Section four focuses on the role of information to both terrorise and control people. The sphere of circulation of commodities/information is increasingly seen as a source of profit and as this circulation accelerated with the development of mass transportation and communication, so the risk of disruption to the flow of commodities/information became more of a threat. In cybernetics, total transparency is seen as a means of control yet because the removal of risk is never absolutely possible, citizens are understood as both presenting a risk to the system and a means to regulate that risk through self-control. Control is therefore socialised and now defines the real-time information society. An awareness of risk brings with it an awareness of the vulnerability of a system that is dependent on an accelerated circulation/flow of information. Time/duration is a weakness and disruption to time is signalled as an opportunity to halt the flow and therefore the project of cybernetic capitalism.

Section five is a critique of socialism and the ecology movement proposing how these two movements have been subsumed by cybernetic capitalism. The popular forms of protest over the last 30 years have only strengthened the cybernetic objectives of social interdependence, transparency and management. This marked the second period of cybernetics which has sought to devolve the responsibility of regulation through surveillance through the affirmation of ‘citizenship’ and ‘democracy’.

Section six offers a critique of the Marxist response to cybernetic capitalism and finds it contaminated and complicit in its economism, humanism and totalising view of the world.

Section seven offers a brief critique of critical theory and finds it to be an ineffectual performance cloistered in the mythology of the Word and secretly fascinated by the cybernetic hypothesis. The section introduces insinuation as a mode of interference and tactic for overcoming the controlled circulation of communication. The author(s) indicate that the remaining sections of The Cybernetic Hypothesis are an attempt to undo the world that cybernetics constructs.

Section eight discusses panic, noise, invisibility and desire as categories of revolutionary force against the cybernetic framework. Panic is irrational behaviour that represents absolute risk to the system; noise is a distortion of behaviour in the system, neither desired behaviour nor the anticipated real behaviour. These invisible discrepancies are small variations (‘non-conforming acts’) that take place within the system and are amplified and intensified by desire. An individual acting alone has no influence, but their desire can produce an ecstatic politics which is made visible in a lifestyle which is, quite literally, attractive, with the potential to produce whole territories of revolt.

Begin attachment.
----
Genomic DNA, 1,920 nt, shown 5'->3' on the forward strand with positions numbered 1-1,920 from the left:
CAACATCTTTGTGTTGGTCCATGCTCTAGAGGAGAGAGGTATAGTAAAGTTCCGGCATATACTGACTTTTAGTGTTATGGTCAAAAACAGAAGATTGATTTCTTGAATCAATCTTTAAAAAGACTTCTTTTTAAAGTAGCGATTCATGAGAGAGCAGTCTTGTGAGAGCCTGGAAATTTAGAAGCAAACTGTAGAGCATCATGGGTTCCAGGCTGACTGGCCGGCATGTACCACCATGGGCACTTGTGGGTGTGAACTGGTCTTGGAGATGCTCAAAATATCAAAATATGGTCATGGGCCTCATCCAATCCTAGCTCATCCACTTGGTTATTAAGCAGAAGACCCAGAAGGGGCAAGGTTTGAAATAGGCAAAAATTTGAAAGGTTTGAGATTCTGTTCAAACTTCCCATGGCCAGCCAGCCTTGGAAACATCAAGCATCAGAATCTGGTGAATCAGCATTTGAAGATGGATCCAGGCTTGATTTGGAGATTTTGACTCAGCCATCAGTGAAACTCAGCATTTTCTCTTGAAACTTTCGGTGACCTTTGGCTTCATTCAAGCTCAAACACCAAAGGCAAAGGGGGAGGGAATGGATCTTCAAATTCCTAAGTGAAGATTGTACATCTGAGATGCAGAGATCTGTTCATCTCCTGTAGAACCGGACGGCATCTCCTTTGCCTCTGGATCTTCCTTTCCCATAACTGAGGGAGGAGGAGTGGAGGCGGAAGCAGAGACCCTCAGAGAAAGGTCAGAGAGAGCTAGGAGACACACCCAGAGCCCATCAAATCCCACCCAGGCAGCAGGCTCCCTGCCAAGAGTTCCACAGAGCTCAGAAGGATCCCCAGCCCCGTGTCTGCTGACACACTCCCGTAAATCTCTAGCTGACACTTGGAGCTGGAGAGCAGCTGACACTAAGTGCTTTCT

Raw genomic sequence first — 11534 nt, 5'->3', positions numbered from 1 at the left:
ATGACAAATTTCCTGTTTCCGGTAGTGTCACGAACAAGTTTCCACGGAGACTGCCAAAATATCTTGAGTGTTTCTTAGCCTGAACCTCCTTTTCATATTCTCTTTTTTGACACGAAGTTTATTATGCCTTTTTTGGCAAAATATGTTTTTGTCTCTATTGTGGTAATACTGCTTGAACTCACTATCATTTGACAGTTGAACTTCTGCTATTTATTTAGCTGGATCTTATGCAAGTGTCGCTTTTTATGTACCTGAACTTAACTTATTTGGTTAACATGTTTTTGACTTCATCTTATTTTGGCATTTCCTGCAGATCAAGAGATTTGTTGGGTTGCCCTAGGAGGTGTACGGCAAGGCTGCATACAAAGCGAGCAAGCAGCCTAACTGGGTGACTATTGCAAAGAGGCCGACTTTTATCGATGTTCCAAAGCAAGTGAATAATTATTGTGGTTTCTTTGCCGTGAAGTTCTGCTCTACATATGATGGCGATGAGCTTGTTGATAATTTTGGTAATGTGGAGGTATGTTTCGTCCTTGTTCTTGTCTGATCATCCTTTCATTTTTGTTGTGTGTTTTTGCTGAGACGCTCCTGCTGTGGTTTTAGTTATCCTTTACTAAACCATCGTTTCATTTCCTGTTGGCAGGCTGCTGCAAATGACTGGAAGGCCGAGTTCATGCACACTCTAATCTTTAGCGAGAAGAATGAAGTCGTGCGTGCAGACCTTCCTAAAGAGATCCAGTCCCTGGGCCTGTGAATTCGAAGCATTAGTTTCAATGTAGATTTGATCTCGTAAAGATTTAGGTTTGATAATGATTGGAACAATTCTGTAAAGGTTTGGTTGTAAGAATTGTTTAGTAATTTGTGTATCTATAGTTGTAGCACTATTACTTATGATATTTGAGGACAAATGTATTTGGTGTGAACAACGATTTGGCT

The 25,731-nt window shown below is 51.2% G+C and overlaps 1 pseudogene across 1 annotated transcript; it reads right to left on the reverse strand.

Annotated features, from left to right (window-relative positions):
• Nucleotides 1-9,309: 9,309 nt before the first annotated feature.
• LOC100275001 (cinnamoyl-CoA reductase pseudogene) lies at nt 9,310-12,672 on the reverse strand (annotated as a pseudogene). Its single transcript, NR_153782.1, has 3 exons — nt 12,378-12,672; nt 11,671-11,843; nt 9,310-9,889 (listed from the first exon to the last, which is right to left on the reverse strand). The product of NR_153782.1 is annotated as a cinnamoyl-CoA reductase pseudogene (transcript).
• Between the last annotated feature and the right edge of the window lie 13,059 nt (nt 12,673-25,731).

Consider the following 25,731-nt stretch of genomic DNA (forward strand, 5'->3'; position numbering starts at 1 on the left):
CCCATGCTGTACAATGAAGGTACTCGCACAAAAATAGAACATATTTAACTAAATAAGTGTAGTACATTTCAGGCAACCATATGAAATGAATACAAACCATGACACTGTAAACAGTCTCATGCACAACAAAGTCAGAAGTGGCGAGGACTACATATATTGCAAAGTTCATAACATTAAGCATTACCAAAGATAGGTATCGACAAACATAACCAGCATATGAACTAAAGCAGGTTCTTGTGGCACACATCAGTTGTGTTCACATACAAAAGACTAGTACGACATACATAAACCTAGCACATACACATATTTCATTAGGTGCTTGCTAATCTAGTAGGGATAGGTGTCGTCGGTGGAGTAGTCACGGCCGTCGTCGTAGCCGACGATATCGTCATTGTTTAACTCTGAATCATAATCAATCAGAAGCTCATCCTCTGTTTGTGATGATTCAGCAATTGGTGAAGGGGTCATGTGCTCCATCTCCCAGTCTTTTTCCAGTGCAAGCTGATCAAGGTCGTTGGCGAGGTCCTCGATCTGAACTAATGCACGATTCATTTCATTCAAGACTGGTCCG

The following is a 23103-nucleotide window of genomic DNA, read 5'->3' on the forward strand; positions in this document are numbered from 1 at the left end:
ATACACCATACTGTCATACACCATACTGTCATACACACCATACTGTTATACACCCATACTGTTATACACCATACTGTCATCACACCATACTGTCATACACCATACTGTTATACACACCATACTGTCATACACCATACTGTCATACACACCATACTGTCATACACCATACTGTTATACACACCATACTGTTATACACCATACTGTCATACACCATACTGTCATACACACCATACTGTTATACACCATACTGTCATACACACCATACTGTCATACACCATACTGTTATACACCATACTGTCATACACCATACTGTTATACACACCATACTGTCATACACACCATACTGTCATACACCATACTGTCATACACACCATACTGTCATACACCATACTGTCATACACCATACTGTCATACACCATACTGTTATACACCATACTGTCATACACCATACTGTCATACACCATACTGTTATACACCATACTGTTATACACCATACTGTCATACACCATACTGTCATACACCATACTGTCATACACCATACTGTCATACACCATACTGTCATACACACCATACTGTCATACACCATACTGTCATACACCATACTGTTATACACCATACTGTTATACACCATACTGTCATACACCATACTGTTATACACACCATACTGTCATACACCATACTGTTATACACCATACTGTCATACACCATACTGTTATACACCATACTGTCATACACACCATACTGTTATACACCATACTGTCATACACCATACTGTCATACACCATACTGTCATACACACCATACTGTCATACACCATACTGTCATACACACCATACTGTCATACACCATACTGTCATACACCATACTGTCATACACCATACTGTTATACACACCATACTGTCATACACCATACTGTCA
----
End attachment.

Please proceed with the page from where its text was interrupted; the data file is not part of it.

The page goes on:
Section nine elaborates on invisibility as the preferred mode of diffuse guerilla action. A method of small selective strikes on the lines of communication followed by strategic withdrawal are preferred over large blows to institutions. Despite the distributed nature of the Internet, territorial interests have produced a conceivably vulnerable network reliant on a relatively small number of main trunks. Both individual spontaneity and the organisational abilities of institutions are valued but both should remain distant from cybernetic power and adopt a wandering course of unpredictability.

Section ten develops the author(s) tactics for countering cybernetic capitalism, through the application of slowness, disruptive rhythms, and the possibilities that arise from encounters with others. The cybernetic system is a politics of rhythm which thrives on speed for stability (as was discussed in section four) and a range of predictability. The guerilla strategy is therefore one of dissonant tempos, improvisation and ‘wobbly’ rhythmic action.